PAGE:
Mark Church is an amiably rambling old codger on the radio, but an intensely scripted, driven, humourless young professional on Surrey TV.  Odd.  Something to do with doing radio for six hours on end each time, but telly for more like six minutes each time.  Surrey TV’s picture and camera coverage is now appalling, but give it a few years ...

Davies and de Bruyn weren’t the only ones doing vital stuff for Surrey.  I pick them out merely because what they did was not quite as obvious as other other stuff that Surrey also did (or even as obvious as other things that Davies and de Bruyn did), like win four games in a row, which was, as I say, an amazing achievement.  Much more obvious was the contribution of Pragyan Ojha, the Indian spinner that Surrey signed for their last few games.  The thing about him was that he was not only able to bowl well.  He was able to bowl well when the ball was old and when nobody else could bowl well.  So he kept opposing sides down to much lower totals.

In general, Surrey’s bowling just gets better and better, which tells me that their new coach, Adams, is very good at coaching indeed.  Surrey not only triumphed themselves this year.  They also supplied England with two of their best new regular bowlers, Tremlett and Dernbach, supplying England with regular bowlers meaning, basically, saying goodbye to them.  Linley and Meaker, the next two Surrey quick bowlers in the queue, have done very well.  Hence, along with Ojha, all those wins.  You can’t win proper games of cricket without getting people out.

As for Surrey’s batting, I even suspect that Ramps may have done them a favour by not scoring centuries two games out of every three.  That meant the other batters couldn’t say, oh well, Ramps will bat properly, we don’t have to.  They had to.  They did.

Talking of proper cricket, two days after getting promoted, Surrey also won themselves an improper cricket title, the forty overs each way slog final against Somerset having been at Lord’s on Saturday.  Ojha didn’t play, but Surrey did play numerous other spinners, who tied Somerset into all kinds of knots.  In slogfests, the slower it comes at you, the less it just bounces off your bat to the boundary.  You have to really hit slow deliveries, and that can get you out.  Surrey made a bit of a meal of slogging off the runs, and rain complicated things, but they never really looked like not winning.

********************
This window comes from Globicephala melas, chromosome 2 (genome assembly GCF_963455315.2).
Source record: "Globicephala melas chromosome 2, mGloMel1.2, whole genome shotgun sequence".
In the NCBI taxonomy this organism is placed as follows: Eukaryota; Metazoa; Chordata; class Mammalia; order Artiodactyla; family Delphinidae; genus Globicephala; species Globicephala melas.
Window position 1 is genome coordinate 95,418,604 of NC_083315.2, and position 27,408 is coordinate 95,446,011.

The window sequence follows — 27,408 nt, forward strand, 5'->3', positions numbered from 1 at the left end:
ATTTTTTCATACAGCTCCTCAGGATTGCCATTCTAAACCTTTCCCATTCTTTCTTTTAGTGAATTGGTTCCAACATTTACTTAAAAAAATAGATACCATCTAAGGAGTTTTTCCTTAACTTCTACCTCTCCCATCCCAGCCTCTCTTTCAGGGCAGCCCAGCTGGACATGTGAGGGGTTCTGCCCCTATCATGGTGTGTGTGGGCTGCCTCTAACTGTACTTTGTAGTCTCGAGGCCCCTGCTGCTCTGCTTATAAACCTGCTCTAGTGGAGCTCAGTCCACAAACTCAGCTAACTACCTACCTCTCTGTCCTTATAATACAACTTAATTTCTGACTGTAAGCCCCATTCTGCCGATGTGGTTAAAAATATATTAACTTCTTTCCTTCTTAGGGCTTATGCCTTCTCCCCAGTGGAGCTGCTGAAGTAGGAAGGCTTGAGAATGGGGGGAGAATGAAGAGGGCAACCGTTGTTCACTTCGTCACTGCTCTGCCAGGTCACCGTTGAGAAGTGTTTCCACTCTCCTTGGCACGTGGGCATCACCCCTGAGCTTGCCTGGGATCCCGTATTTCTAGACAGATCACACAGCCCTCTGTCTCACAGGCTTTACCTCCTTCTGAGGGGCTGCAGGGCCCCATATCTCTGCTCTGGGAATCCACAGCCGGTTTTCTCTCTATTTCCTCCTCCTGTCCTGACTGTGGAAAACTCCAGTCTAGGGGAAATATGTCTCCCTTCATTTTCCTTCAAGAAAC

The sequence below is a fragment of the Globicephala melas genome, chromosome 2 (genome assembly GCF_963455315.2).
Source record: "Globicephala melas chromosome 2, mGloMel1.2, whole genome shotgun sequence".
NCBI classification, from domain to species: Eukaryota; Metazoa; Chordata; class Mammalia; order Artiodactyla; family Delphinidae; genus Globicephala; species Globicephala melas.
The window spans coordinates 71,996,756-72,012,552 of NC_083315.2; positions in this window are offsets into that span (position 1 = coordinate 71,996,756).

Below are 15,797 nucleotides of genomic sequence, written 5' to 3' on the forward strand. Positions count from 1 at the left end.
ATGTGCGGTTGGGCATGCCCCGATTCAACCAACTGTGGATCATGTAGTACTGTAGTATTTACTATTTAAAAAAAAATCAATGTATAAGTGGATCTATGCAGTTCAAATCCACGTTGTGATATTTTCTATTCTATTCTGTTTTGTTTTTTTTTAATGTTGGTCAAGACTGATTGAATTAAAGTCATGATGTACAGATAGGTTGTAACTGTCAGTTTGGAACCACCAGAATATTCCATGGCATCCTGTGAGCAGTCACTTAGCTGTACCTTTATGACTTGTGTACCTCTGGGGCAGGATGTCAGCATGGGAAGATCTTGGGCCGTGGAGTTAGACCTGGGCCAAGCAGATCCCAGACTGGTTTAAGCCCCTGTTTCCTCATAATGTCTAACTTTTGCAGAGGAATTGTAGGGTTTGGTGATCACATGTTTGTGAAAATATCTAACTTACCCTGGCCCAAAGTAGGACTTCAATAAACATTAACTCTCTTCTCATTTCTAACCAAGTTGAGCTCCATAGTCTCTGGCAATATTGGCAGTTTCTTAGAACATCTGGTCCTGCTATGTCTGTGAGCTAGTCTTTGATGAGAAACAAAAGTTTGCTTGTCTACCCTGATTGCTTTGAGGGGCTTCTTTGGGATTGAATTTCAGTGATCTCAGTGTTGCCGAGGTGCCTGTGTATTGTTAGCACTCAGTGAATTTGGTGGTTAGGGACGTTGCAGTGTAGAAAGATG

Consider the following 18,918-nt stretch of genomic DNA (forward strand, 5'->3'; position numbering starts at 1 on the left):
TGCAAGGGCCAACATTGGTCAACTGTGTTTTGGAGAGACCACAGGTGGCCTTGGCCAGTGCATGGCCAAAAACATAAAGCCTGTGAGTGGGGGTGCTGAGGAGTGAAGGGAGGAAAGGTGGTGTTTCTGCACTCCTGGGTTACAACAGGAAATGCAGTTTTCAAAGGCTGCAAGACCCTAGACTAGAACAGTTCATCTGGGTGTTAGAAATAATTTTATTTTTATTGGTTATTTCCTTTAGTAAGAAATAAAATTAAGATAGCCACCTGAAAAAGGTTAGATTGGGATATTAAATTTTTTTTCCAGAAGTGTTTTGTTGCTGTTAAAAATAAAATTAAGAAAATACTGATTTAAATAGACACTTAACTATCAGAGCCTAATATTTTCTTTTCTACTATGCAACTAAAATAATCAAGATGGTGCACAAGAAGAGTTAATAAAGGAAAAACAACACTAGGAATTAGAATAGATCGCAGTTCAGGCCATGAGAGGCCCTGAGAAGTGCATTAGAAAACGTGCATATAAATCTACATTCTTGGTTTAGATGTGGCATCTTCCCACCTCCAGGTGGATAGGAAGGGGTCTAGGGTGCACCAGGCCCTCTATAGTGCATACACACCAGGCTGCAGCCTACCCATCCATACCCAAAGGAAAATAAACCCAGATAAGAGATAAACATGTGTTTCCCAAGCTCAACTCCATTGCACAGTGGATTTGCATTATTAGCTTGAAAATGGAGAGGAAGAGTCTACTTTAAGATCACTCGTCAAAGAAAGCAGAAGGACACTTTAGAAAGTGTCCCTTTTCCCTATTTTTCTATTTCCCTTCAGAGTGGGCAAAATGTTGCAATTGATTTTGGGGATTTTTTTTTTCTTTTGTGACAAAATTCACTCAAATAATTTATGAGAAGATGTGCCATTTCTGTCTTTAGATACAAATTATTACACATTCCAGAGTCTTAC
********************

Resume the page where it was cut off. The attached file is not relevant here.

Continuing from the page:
So, Surrey promoted.  Surrey win a cup competition. The other London county also promoted.

Plus, England beat India 8-0.  4-0 in the tests, once in the twenty over slog, and 3-0 in the fifty over slog series.  Surrey have a bowling line-up India could only dream of.  (Why Odja didn’t do any bowling for India this summer is very mysterious to a Surrey fan like me, although I presume English 2nd Div batters are far worse at playing spin than sub-continentals in test matches, so they didn’t realise how good he’d be until he proved it for Surrey, too late.)

Cricket lovely cricket.

Actually, the funniest single thing in the entire cricket season was the extraordinary public attack launched by the Chairman of Yorkshire CC on his own players, Yorkshire having this year been relegated to Division Two.  (So Surrey won’t play Yorkshire next season either.) In the same season that Lancashire won the Championship, which won’t have improved his mood any.  (No more Roses matches in the Championship.) Usually when sportsmen do badly these days, those in charge of them are impeccably polite about them in public, taking “full responsibility” for their own errors, blah blah, and keeping any complaints about their underlings strictly private.  Look at Indian captain Dhoni’s relentless public politeness, every time he was interviewed after yet another Indian debacle.  But t’ Yorkshire Chairman went ballistic.